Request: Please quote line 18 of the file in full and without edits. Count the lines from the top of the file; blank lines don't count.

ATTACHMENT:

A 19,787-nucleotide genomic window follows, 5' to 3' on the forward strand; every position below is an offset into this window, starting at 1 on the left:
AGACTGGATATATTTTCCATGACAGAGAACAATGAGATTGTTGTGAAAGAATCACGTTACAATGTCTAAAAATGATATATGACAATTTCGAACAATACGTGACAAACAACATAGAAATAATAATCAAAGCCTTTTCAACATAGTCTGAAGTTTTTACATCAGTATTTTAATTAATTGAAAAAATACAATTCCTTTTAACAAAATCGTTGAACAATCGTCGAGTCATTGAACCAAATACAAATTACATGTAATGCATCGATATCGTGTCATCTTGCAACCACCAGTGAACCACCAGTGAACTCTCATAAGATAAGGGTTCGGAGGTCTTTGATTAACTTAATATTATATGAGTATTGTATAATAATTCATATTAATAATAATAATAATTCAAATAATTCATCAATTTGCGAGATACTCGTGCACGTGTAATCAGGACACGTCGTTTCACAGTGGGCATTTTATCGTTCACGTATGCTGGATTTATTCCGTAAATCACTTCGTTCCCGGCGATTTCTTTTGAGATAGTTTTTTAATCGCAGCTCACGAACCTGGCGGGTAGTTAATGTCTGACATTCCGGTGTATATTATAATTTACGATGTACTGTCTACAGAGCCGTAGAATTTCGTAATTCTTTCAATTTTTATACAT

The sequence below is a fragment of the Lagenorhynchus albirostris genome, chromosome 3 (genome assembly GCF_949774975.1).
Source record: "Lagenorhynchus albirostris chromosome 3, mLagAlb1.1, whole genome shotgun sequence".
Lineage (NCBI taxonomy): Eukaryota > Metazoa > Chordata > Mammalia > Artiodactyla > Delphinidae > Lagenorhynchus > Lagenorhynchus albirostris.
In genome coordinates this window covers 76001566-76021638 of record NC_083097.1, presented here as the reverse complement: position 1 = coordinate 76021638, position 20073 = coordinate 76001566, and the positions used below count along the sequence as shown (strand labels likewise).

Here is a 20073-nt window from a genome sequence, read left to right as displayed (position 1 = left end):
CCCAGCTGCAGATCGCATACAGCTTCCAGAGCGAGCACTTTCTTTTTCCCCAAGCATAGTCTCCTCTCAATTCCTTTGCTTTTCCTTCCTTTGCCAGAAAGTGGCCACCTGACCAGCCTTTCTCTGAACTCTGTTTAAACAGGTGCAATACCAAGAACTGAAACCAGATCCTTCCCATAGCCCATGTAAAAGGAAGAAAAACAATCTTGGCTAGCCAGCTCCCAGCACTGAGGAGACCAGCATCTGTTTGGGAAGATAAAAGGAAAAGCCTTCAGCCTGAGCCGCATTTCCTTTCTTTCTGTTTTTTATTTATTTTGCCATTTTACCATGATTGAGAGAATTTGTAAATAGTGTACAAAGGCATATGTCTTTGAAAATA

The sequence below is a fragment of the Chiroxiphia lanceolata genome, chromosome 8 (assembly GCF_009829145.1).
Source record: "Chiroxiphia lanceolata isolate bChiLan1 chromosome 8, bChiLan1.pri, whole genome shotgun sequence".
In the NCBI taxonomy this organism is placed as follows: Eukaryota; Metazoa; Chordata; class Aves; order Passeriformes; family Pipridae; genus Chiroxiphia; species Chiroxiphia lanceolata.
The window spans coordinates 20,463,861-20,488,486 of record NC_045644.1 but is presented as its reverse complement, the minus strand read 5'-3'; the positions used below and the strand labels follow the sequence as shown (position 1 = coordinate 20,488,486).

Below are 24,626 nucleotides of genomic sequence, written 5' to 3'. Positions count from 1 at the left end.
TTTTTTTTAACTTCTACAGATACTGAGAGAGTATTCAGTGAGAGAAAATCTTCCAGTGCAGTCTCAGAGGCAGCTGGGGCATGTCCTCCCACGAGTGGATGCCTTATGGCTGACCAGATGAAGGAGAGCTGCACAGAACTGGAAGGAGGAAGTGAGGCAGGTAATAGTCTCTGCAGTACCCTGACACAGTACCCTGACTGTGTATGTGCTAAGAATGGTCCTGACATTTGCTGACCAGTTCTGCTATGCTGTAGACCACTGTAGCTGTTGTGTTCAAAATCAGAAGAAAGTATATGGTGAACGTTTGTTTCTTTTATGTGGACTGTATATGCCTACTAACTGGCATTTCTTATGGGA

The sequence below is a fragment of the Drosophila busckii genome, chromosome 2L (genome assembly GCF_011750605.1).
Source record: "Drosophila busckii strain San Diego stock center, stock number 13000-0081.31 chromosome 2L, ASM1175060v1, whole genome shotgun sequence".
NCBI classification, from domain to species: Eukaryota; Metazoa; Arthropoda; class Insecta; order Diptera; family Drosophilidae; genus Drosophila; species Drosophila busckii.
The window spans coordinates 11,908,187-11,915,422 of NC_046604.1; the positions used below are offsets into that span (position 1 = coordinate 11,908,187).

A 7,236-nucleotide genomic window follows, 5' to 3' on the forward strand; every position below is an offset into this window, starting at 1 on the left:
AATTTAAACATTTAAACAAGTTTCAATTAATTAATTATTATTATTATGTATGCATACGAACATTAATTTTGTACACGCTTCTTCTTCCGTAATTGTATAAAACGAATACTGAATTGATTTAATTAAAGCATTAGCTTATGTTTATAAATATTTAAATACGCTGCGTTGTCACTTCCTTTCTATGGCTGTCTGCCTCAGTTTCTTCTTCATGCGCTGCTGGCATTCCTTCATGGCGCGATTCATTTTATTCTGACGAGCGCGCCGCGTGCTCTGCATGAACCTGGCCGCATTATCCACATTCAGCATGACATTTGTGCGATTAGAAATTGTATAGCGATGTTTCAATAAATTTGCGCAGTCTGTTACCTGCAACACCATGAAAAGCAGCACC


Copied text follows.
The window spans coordinates 11,908,187-11,915,422 of NC_046604.1; the positions used below are offsets into that span (position 1 = coordinate 11,908,187).